If you're going to hunt ruffed grouse, do it right. Minnesota offers other upland opportunities, but ruffed grouse is king here.
A trip to Minnesota will feature the perfect grouse conditions: great autumn weather, deep pockets of aspens, complimentary spruce trees and tons of grouse flushes.
Other states offer more variety in their grouse woods, but Minnesota is the place to go if you want to specifically chase ruffed grouse.
Montana offers a lot to bird hunters, but what's always drawn my attention is its landscape and its range of sharptail grouse. The Treasure State is the fourth-largest in the U.S., and sharptails cover the whole thing.
There are many other birds one can hunt in Montana, too, including ring-necked pheasant, ruffed grouse, spruce grouse, sooty grouse, greater sage grouse and chukar. But no state can challenge Montana's sharptail numbers.
Plus, a hunt in Montana means watching your dog traverse some of the most beautiful country America has to offer.
When most people think of hunting in Alaska, they imagine a spot-and-stalk for a moose or a week-long brown bear archery hunt. But bird hunters daydream about Alaska a little differently.
The state obviously features some magnificent land to explore, and a ton of it. Upland hunters fantasize of letting their dogs lead the way through the Last Frontier, chasing ruffed grouse, sooty grouse, spruce grouse and sharptail grouse, but also ptarmigan.
Here, you can hunt willow ptarmigan, rock ptarmigan and whitetail ptarmigan with a ton of success if you know where to go.
Alaska should be on everyone's bucket list.
3. South Dakota
The "Pheasant Capital of the World" is generally the first out-of-state destination on every bird hunter's list. South Dakota not only holds more ring-necked pheasant than any other state, but the population continues to increase.
According to South Dakota Game, Fish & Parks, the 2018 statewide pheasants-per-mile index was 2.47, an increase from the 2017 index of 1.68.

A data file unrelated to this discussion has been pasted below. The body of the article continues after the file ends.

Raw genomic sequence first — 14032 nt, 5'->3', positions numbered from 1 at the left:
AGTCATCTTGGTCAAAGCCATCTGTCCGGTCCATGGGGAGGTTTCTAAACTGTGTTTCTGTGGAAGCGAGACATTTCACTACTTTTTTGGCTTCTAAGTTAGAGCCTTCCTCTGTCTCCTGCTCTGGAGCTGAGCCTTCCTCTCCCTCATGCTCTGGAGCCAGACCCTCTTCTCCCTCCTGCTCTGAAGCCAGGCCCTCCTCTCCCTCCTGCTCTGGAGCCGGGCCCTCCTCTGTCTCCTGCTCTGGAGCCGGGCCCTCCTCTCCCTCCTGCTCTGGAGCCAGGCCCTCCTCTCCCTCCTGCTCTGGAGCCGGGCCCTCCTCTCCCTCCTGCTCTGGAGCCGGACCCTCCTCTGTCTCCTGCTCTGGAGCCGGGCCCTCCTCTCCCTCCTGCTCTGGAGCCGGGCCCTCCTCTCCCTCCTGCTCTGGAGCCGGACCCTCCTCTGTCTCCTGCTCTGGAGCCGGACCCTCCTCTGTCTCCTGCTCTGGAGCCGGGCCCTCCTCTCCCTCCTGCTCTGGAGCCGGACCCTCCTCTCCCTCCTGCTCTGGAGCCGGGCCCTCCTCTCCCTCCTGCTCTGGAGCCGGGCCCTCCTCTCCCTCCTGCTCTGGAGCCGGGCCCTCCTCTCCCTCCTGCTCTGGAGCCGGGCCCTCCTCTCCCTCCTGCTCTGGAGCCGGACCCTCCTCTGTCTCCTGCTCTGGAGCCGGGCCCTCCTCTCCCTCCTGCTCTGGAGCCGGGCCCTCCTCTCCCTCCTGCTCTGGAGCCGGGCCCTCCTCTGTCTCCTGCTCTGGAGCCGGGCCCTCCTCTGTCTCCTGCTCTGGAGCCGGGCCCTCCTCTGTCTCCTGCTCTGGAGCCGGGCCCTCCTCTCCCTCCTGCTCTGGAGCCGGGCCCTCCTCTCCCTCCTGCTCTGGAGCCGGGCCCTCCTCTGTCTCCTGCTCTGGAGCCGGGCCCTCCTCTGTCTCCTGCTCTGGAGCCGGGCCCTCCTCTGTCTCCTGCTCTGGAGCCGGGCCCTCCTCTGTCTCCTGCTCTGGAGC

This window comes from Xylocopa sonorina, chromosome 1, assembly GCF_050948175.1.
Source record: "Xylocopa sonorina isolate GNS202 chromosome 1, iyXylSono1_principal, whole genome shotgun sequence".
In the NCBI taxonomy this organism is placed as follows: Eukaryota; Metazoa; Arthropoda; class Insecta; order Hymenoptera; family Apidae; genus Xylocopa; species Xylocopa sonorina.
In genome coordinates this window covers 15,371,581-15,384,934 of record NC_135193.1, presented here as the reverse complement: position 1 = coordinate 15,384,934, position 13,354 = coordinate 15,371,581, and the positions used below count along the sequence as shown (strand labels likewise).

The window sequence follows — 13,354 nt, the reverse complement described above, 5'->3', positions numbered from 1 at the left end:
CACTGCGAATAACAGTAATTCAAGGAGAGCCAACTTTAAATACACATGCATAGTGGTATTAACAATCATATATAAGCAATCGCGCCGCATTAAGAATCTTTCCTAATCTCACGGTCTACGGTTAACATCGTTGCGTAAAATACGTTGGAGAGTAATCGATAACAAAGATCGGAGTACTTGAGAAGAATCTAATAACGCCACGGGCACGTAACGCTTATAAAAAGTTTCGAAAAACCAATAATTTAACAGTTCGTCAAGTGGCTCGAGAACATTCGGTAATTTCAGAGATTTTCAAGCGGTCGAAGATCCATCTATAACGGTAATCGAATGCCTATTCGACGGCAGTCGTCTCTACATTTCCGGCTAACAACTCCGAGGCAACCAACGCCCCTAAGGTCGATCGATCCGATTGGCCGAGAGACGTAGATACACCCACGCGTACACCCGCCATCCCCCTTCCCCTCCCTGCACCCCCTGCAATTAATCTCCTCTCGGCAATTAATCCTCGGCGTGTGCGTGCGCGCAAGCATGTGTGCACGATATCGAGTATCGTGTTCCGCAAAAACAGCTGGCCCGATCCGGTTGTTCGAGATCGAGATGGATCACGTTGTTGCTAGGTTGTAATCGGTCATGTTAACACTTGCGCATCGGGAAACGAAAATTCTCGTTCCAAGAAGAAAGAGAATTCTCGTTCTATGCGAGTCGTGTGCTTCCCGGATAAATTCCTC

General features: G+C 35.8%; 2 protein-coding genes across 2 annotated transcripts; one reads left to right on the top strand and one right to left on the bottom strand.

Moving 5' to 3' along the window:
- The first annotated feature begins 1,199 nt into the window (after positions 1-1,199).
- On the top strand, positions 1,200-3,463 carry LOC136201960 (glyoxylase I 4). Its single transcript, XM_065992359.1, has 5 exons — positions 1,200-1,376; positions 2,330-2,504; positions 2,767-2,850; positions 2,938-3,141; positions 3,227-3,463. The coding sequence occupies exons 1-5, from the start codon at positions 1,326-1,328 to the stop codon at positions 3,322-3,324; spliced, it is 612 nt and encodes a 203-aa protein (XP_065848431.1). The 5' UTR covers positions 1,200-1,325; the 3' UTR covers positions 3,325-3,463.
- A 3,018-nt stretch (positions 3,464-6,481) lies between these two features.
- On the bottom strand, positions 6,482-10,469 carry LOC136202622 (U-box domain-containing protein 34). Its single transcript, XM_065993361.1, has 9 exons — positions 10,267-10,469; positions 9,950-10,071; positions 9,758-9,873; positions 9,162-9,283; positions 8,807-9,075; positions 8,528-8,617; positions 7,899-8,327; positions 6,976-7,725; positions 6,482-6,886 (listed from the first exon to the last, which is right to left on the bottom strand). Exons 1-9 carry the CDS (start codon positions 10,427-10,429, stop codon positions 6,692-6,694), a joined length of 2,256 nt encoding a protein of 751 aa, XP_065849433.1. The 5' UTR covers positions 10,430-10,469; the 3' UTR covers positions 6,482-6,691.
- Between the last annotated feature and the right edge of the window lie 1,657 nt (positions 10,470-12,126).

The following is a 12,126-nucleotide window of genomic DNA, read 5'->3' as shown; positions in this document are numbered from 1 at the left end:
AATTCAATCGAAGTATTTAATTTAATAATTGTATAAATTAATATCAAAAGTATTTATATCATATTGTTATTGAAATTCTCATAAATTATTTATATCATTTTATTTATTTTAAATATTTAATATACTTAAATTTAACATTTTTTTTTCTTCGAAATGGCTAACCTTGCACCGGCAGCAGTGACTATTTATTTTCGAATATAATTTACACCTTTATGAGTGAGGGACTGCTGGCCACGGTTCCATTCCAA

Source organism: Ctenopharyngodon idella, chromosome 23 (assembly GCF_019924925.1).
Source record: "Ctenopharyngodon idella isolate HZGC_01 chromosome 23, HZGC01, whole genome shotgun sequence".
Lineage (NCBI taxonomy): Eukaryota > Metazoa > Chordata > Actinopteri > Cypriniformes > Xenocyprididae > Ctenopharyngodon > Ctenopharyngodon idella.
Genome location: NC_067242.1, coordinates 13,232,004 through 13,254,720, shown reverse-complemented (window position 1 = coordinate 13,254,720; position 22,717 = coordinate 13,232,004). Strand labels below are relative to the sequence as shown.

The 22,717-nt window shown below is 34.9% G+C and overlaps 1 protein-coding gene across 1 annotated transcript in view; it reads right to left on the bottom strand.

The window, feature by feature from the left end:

Some of the more notable areas to chase pheasants in the Mount Rushmore State include Huron, Eureka and Redfield. North of Pierre, you'll find healthy populations of prairie chickens, sharp-tailed grouse and gray Hungarian partridge, too.
Arizona exclusively offers hunters with one of the most iconic experiences in all of bird hunting: the quail trifecta. The Grand Canyon State's marvelously diverse terrain alone makes for a one-of-a-kind hunt, but it also allows three different species of North American quail to survive: the Gamble's Mearns and scaled.
Now, there are two other quail species in Arizona--bobwhite and California--but hunters come to Arizona to complete the trifecta, which only includes the former three.
Each of the three quail flaunt vastly different behavioral patterns, making the hunt a challenge like no other. Scaled and Gambel's quail are known to run at high speeds as long as they can before finally flushing, where as Mearns don't run at all, but rather crouch low and hide.
Each radiates beauty with its own unique set of features, yet each remarkably compliments its desert setting.
South Dakota probably gets more attention from bird hunters than any other state, and rightfully so. But I'd argue Idaho presents the best upland hunt in America.
First off, it offers what many western states offer: millions of acres of huntable land. In fact, more than two-thirds of Idaho is public land.
Second, it features spectacular terrain that delivers a mountain hunt that could challenge any other hunt out there.
But most importantly, it gives you six famed birds to pursue at once: ruffed grouse, blue grouse, sharptail grouse, Huns, chukars and valley quail.
Bird hunters visit the Gem State with the hope of bagging all six, arguably the tallest task in all of upland hunting.
What does your bucket list look like? Let us know!